By: Misty Smith
Cause & Effect: Forgiveness or Revenge?
Those possible turning points in relationships where the decision of forgiveness or revenge is the one we make. It’s that hurtful word or event or that embarrassing moment that puts us in complete control of the future of our relationship. Will we choose to forgive, or will we seek out revenge with hate and anger that consumes us and eats away at our entire life. This choice is one that needs to be considered carefully because the result of this decision to forgive or seek revenge can change the course of our lives forever. We all have one of those stories where you wish you could go back and choose a different path to see what MIGHT have happened.
I know most of you understand what I’m talking about. Let me tell you a little story. A friend of mine, we will call her “Mary,” came over for a glass of wine one evening not so long ago. After half a bottle of Syrah, a warm piece of chocolate brownie, and a few tears, a story emerged. For some time, she and her husband had been having a situation in their marriage. It started out innocent enough, but quickly turned after sometime…well, less innocent. “Mary’s” husband, while a great guy, had started a friendship with a coworker of the opposite sex. This relationship quickly went from innocent conversation to spicy texts, emails, and phone calls. “Mary” found out about this “affair.” While there was no actual sex involved in the relationship, “Mary” still felt very betrayed by the situation, and her husband’s actions. He agreed to cease all communications with the other woman, but this did not take away the hurt “Mary” felt. She had some decisions to make…. hold a grudge, seek revenge, or forgive. What to do, What to do?
Let’s play a little game of “What if?”
What if she chooses to hold a grudge? This would eventually lead to resentments, angry words, unfair and unwarranted arguments. Eventually leading to one of two things: 1) an EXTREMELY unhappy marriage or 2) DIVORCE.
What if she chooses to seek revenge? Has anyone watched that show “Revenge”? Let’s just say it usually doesn’t end well for anyone, including the one seeking it. Ultimately, it will most likely end the relationship.
What if she chooses to forgive? This does take a lot of work, and maybe even some counseling, but is it not possibly worth it? Maybe it is….maybe it isn’t. Maybe it works, and you are happier than ever before. Maybe it doesn’t, and you still find yourself in a divorced situation. BUT…at least you tried.
I guess the question one has to ask themselves is whether you want to potentially look back and wonder “what if?” or look back and worry about the “wasted time.” I am usually not a proponent of “wasting time,” but I hate that feeling of “what if” even more. That feeling can eat at you for years, and ultimately cause you to waste more time. “Mary” and her husband don’t have children, so the decision could be made so easily to just leave, but they got married after years of dating and time spent making sure they were each others “one.” What about that time?
When you receive a negative or less than appropriate reaction from your spouse to something extremely important to you, it makes you frustrated…Confused…ANGRY! Why didn’t they give you what you wanted or what you needed? I recommend taking some deep breaths, writing your thoughts down on paper, and then having a rational conversation or discussion about it when stress levels are as low as possible. This absolutely means that the children should either be in bed or not at home because we all know the wonderful level of stress our precious little ones can add to our day.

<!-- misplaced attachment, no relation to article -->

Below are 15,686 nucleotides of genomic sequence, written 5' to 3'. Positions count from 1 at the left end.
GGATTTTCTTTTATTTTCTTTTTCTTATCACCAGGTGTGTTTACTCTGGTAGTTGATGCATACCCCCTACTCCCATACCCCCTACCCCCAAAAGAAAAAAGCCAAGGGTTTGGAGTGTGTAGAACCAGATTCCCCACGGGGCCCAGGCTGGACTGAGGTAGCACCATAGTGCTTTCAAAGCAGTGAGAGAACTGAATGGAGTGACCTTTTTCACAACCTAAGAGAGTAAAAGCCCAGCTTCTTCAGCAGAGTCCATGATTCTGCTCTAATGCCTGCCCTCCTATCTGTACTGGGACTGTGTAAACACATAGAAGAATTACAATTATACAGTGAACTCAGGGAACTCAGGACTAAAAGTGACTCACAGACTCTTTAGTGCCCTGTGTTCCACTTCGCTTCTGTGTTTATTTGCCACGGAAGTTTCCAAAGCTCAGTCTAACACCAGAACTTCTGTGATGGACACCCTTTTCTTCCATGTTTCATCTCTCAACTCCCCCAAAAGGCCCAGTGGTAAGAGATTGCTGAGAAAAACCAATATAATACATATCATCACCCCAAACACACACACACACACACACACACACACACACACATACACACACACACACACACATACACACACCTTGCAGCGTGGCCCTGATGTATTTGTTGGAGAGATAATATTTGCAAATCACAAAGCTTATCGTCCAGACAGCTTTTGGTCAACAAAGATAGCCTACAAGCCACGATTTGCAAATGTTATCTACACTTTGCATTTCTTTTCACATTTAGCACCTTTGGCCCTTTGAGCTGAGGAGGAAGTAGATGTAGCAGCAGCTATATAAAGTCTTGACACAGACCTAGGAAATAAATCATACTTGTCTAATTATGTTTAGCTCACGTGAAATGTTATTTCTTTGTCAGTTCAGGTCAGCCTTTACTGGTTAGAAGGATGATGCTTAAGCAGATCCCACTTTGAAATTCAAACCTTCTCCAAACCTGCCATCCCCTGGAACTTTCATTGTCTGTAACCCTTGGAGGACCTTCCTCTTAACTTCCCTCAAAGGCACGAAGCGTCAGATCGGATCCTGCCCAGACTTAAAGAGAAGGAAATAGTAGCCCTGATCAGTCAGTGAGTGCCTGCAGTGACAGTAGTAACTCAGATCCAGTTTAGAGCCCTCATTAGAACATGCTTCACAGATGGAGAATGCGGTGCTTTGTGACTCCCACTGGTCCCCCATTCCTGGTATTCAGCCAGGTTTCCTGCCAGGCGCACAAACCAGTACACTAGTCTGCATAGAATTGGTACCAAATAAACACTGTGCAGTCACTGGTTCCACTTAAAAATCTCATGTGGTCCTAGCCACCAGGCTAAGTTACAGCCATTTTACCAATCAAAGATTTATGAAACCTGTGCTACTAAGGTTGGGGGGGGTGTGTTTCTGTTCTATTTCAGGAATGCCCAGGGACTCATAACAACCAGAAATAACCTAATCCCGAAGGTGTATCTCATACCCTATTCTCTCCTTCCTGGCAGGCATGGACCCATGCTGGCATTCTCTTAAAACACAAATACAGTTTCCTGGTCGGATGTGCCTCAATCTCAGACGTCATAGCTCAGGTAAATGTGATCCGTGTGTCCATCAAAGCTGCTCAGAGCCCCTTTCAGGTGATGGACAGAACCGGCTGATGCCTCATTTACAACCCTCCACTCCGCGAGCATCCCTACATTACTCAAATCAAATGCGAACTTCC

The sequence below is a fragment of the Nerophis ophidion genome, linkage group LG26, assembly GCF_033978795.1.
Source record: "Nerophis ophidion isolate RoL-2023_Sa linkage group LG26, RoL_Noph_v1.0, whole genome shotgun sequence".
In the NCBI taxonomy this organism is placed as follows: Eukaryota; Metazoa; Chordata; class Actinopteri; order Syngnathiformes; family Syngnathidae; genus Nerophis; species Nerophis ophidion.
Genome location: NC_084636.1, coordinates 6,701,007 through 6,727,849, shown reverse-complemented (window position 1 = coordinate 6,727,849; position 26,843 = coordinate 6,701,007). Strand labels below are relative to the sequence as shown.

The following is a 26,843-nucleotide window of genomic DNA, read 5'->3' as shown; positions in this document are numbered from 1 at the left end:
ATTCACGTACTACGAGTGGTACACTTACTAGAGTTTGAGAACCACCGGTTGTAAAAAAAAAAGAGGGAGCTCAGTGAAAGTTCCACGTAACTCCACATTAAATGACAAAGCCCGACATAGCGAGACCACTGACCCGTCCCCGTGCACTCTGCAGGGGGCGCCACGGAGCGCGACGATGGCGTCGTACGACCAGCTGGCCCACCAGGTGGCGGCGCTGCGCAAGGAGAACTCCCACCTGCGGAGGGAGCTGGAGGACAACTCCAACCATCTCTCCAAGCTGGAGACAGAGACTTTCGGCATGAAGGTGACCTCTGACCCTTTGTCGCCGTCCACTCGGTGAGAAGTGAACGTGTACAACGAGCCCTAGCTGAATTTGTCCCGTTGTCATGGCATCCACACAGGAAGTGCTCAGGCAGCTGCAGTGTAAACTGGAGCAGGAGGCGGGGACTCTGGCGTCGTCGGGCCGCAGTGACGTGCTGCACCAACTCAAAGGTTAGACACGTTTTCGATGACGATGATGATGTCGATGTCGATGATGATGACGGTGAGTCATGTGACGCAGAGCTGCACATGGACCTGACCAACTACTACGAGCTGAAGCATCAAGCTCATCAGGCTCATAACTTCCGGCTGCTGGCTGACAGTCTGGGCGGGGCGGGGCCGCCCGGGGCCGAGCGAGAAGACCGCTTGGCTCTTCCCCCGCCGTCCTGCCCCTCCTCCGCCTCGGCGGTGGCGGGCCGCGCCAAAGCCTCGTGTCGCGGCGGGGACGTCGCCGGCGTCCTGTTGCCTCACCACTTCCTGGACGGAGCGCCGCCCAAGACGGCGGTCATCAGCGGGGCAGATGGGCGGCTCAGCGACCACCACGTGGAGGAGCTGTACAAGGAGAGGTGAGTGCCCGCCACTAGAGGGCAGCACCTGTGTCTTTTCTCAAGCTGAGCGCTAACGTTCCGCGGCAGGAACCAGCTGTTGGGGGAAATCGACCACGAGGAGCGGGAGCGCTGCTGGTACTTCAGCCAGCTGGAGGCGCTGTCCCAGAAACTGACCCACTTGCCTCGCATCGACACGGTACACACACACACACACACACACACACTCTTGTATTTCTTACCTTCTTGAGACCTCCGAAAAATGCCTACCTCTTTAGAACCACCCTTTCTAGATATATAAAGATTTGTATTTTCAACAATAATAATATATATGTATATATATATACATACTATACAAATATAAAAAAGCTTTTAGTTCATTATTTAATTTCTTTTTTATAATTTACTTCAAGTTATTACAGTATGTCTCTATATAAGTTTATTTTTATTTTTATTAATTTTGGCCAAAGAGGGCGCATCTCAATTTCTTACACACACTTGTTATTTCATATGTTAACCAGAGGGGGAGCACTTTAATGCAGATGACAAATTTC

Can affairs, embarrassing moments, and harsh words truly EVER be forgiven?
About this column: Please be aware that this column potentially addresses sensitive issues that might, at times, be considered offensive. Feel free to send your relationship-related questions to my email: email@example.com. Be aware that email is not a secure method of transmitting personal information so it’s best to keep your questions general. If your question is featured in the column, your name and email will not be published. Submitting a question does not constitute a professional relationship in any way, and this column is not meant to substitute for face-to-face therapy. If you feel you’re doing the best you can and still need help, it may be time to seek counseling services from a professional. You may also join in on the conversations over on her Facebook page.
Misty Smith, Ph.D. is a Licensed Professional Counselor. She owns a private practice, Smith Counseling Services, Inc. She obtained her Master’s degree in Counseling from Jacksonville State University, an Educational Specialist degree from The University of Alabama, and her Doctorate in Counselor Education from Mississippi State University. She provides counseling services in the following areas: couples/marriage, family, stress management, employee assistance services, time management, divorce, and other major life changes. She generally focuses on solution-focused brief therapy, as well as, behavioral and cognitive-behavioral techniques, but feels a flexible approach to therapy is necessary because all people are different. She is a wife of 10 years and a mom to a 5 year-old daughter, a 3 year-old son, a 19 year-old step-son, a 16 year-old step-daughter, and a 20 year-old Russian exchange daughter.